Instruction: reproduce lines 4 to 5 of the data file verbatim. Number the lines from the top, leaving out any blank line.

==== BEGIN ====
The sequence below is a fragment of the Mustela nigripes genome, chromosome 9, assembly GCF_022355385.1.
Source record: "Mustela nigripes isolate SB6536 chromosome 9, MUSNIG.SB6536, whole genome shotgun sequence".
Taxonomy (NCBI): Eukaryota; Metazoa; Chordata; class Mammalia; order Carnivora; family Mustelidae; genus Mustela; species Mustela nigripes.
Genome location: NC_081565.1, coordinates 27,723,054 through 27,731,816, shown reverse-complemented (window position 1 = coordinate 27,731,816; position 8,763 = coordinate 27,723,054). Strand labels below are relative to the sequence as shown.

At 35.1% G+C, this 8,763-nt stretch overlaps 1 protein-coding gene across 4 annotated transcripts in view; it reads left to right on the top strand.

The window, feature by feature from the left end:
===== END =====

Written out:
Genome location: NC_081565.1, coordinates 27,723,054 through 27,731,816, shown reverse-complemented (window position 1 = coordinate 27,731,816; position 8,763 = coordinate 27,723,054). Strand labels below are relative to the sequence as shown.

At 35.1% G+C, this 8,763-nt stretch overlaps 1 protein-coding gene across 4 annotated transcripts in view; it reads left to right on the top strand.